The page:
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Sellafield map with Dublin, Scotland, London
Sellafield Fenceline with one "Folly" filtered chimney
Sellafield Nuclear Site, Cumbria, England

Even as Japan is starting up more nuclear reactors, it has found a neat trick for dealing with the plutonium waste generated by nuclear power stations: Send it elsewhere. At the Sellafield nuclear site, the UK reports 126.3 metric tons of “civilian” plutonium, as of December 2014: https://www.iaea.org/sites/default/files/infcirc549a8-18.pdf Around 21 tons is Japanese. Even if Japan eventually repatriates its plutonium, some will stay in Nordic air and seas – legally emitted during fuel “reprocessing”. Meanwhile, The US DOE wants to let Japan dump almost one ton of plutonium on the USA. See more: http://www.srswatch.org

In the British Parliament:
Energy: Plutonium
Question
Asked by Lord Avebury

To ask Her Majesty’s Government whether they will state how much of the 140 tonnes of civil separated plutonium that will be held by the Nuclear Decommissioning Authority in the United Kingdom on completion of reprocessing operations is owned by Japanese organisations; what income is being received from those organisations for storage of

10 Mar 2014 : Column WA347

that plutonium; and what discussions they have had with the Japanese owners about the possible future use of their plutonium in United Kingdom reactors.[HL5692]

The Parliamentary Under-Secretary of State, Department of Energy and Climate Change (Baroness Verma) (Con): The latest published figures show that in the UK there is about 24 tonnes of plutonium belonging to foreign bodies, most of which is Japanese. These latest figures can be found at:
http://www.hse.gov.uk/nuclear/safeguards/civilplut12.htm.

The income figures relating to storage of plutonium is commercially sensitive information. In relation to discussions about possible future use of Japanese plutonium, the Nuclear Decommissioning Authority and its subsidiary International Nuclear Services regularly have dialogue with the plutonium owners in relation to their management plans.” OPL:http://www.publications.parliament.uk/pa/ld201314/ldhansrd/text/140310w0001.htm (Emphasis our own. Note that as nuclear fuel is “processed” the plutonium pile grows bigger.)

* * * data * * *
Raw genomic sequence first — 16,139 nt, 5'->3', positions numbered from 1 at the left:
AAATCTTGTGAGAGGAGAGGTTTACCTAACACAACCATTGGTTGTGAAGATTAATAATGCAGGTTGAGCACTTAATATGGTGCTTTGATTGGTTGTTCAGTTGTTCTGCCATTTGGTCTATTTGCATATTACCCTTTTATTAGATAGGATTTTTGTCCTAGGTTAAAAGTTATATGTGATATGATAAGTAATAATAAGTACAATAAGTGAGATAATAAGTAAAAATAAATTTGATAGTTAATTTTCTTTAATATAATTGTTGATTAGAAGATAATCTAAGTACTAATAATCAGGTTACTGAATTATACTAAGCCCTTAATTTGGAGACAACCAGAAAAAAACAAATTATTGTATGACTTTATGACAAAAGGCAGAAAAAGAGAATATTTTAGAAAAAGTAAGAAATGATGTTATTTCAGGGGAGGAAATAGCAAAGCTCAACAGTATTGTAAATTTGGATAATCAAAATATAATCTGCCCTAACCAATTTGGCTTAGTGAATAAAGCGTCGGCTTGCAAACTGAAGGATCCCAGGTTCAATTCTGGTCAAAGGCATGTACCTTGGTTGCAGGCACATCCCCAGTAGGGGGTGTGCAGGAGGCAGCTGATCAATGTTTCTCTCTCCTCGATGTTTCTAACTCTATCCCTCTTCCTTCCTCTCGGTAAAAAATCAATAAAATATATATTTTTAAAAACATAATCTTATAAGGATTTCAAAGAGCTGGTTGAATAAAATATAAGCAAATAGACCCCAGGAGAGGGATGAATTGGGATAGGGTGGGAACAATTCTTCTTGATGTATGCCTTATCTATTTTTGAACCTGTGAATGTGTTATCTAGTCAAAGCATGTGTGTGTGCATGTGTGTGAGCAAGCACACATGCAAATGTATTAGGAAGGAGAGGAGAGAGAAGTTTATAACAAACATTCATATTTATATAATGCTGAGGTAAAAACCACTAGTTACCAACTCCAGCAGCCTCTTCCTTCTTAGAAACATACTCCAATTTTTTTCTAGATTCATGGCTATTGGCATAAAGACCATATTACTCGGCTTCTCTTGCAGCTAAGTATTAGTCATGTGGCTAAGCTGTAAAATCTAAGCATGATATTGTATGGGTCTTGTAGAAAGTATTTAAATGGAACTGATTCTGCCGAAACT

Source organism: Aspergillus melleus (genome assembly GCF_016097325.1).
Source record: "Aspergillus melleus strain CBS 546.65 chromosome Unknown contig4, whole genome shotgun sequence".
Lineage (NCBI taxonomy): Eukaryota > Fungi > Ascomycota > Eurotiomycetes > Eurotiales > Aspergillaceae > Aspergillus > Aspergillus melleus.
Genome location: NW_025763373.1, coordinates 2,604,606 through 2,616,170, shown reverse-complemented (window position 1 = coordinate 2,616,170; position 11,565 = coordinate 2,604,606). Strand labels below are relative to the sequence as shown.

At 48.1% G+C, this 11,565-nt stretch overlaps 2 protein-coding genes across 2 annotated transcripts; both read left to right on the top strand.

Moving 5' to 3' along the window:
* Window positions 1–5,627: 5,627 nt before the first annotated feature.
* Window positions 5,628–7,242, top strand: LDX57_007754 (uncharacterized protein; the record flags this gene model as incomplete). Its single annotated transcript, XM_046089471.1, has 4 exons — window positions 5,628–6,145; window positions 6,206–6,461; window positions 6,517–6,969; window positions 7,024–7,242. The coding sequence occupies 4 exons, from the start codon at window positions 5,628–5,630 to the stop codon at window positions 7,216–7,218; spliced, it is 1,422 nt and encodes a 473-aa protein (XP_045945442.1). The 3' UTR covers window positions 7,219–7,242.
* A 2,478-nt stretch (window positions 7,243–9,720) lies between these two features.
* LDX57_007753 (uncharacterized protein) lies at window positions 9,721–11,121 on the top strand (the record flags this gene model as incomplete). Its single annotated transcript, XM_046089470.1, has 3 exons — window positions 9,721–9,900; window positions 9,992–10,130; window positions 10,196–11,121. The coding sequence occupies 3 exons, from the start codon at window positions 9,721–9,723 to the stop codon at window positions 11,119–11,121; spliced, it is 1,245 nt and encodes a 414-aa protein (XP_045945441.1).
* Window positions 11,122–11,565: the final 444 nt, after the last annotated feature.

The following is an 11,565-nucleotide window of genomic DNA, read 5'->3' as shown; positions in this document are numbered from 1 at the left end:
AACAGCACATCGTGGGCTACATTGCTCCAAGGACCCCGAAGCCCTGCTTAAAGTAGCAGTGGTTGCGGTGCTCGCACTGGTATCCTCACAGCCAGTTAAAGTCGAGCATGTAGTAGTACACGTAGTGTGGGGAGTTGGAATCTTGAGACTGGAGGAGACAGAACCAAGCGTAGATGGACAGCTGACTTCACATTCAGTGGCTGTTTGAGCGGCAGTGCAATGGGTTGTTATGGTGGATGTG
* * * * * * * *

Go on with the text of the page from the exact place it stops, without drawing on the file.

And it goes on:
According to the Japanese Government: “As of the end of 2014, the total amount of separated plutonium both managed within and outside of Japan was approximately 47.8 tons, approximately 10.8 tons of which was held domestically and the rest of approximately 37.0 tons was held abroad. The stockpile held abroad was separated from spent fuel of Japanese nuclear power plants in reprocessing facilities in the UK and France under contracts with Japanese electric utilities. ①Reprocessing of spent fuel which was consigned to France has been completed and approximately 16.3 tons of separated plutonium is held there at of the end of 2014. ②In the U.K, approximately 20.7 tons of separated plutonium is held including approximately 0.7 ton which was separated and added to the stock in 2014. Approximately 1 ton of plutonium from the remaining spent fuel consigned to the U.K. will be separated and added to the stockpile by 2018, when the reprocessing facility in the U.K. is scheduled to be closed.
http://www.aec.go.jp/jicst/NC/iinkai/teirei/siryo2015/siryo28/siryo3_e.pdf (Emphasis added)

20.7 tons is approx. 46,000 pounds
1 Short Ton [US] = 907.18474 Kilograms
1 Long Ton [UK] = 1 016.04691 Kilograms
1 Metric Ton = 1 000 Kilograms

1 kg is 2.2 pounds (lbs)

The part of the UK where Sellafield is located has been heavily impacted by flooding this month. Two rivers run through the site. The River Calder “runs straight through the site of Sellafield nuclear power plant where it gives its name to Calder Hall, site of the world’s first commercial nuclear reactor. It flows into the Irish Sea at the same point as the River Ehen, just southwest of Sellafield. https://en.wikipedia.org/wiki/River_Calder,_Cumbria (See River Calder running through the site at the link). And yet no news appears forthcoming regarding the impacts of the rains and flooding upon the site or upon access to the site. (Note that there is more than one River Calder in the UK.)

NASA video of rains earlier this month, which resulted in washed out roads and bridges. However, there have been more rains.

http://pmm.nasa.gov/extreme-weather/imerg-measures-flooding-rainfall-northwest-england